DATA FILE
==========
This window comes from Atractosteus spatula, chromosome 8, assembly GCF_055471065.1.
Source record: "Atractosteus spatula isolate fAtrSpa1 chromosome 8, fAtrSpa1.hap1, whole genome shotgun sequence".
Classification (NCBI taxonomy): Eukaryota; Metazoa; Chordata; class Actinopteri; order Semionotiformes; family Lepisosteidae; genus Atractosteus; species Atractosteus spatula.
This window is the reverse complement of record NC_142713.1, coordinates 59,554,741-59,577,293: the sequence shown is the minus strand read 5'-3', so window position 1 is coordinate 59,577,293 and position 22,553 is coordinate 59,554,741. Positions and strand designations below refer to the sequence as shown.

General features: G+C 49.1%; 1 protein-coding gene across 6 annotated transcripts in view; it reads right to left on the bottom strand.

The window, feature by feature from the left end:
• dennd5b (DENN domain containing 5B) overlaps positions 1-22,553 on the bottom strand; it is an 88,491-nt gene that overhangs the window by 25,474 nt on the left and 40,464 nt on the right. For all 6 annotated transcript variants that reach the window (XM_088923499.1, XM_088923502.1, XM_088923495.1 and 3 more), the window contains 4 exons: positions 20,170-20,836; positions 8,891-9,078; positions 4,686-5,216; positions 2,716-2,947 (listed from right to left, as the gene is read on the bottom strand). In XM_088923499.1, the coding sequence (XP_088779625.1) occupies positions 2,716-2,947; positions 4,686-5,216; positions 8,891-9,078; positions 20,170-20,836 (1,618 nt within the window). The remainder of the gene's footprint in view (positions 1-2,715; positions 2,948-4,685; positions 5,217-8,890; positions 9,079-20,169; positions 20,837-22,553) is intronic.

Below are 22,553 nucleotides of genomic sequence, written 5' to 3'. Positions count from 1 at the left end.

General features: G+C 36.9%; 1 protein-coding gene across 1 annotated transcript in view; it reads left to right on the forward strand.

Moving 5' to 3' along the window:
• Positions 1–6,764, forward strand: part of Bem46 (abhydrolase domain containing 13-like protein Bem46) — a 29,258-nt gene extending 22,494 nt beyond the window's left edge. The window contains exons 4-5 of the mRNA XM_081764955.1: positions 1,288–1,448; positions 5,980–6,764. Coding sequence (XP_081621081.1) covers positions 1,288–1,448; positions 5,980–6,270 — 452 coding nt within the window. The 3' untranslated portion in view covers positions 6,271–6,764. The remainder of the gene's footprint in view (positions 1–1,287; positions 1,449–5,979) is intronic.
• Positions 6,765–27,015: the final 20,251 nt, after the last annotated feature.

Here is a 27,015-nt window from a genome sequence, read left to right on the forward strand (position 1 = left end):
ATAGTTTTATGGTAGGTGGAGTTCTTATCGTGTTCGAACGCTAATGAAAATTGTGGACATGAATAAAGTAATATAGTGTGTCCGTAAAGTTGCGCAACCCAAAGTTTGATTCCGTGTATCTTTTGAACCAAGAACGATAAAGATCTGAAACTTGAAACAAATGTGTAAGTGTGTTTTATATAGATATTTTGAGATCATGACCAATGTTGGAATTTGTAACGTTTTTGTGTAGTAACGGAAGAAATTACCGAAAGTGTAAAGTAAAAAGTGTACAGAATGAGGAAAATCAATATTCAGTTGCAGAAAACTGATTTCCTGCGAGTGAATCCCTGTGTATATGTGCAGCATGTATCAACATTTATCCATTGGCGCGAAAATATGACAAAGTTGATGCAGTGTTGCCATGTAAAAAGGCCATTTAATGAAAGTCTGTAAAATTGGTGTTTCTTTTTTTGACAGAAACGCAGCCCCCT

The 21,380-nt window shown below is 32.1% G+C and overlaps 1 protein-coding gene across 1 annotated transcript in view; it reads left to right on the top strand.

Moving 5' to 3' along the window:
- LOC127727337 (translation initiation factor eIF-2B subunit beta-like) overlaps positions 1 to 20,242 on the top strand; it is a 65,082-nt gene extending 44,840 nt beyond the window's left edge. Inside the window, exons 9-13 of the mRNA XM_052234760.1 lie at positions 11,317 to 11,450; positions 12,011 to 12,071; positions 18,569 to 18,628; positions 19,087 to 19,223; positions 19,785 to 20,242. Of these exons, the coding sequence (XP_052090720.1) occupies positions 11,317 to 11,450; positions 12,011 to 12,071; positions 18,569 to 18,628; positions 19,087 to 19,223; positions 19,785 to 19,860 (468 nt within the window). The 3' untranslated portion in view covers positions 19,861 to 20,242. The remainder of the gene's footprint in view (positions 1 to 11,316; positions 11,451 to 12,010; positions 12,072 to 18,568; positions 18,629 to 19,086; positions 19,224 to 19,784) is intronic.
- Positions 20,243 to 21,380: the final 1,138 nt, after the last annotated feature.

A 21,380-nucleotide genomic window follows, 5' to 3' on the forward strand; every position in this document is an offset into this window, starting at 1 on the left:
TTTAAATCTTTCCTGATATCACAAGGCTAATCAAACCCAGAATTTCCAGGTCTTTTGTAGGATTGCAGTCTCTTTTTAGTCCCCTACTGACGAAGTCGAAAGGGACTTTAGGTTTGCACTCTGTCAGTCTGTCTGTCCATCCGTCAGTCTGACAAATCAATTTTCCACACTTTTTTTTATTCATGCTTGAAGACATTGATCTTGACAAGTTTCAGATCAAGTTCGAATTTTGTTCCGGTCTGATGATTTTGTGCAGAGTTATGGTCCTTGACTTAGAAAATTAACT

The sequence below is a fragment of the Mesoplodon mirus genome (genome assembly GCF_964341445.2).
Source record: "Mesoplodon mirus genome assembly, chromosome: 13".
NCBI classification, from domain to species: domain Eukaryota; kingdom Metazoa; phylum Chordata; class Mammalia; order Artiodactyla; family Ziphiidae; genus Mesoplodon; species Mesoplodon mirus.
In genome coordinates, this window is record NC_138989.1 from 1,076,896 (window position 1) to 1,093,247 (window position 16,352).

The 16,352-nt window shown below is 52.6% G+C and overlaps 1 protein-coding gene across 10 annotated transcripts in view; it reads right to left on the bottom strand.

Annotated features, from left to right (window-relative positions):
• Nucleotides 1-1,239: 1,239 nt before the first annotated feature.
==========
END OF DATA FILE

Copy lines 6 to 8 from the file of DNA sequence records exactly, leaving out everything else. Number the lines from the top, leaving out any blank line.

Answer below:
The window, feature by feature from the left end:
• dennd5b (DENN domain containing 5B) overlaps positions 1-22,553 on the bottom strand; it is an 88,491-nt gene that overhangs the window by 25,474 nt on the left and 40,464 nt on the right. For all 6 annotated transcript variants that reach the window (XM_088923499.1, XM_088923502.1, XM_088923495.1 and 3 more), the window contains 4 exons: positions 20,170-20,836; positions 8,891-9,078; positions 4,686-5,216; positions 2,716-2,947 (listed from right to left, as the gene is read on the bottom strand). In XM_088923499.1, the coding sequence (XP_088779625.1) occupies positions 2,716-2,947; positions 4,686-5,216; positions 8,891-9,078; positions 20,170-20,836 (1,618 nt within the window). The remainder of the gene's footprint in view (positions 1-2,715; positions 2,948-4,685; positions 5,217-8,890; positions 9,079-20,169; positions 20,837-22,553) is intronic.

Below are 22,553 nucleotides of genomic sequence, written 5' to 3'. Positions count from 1 at the left end.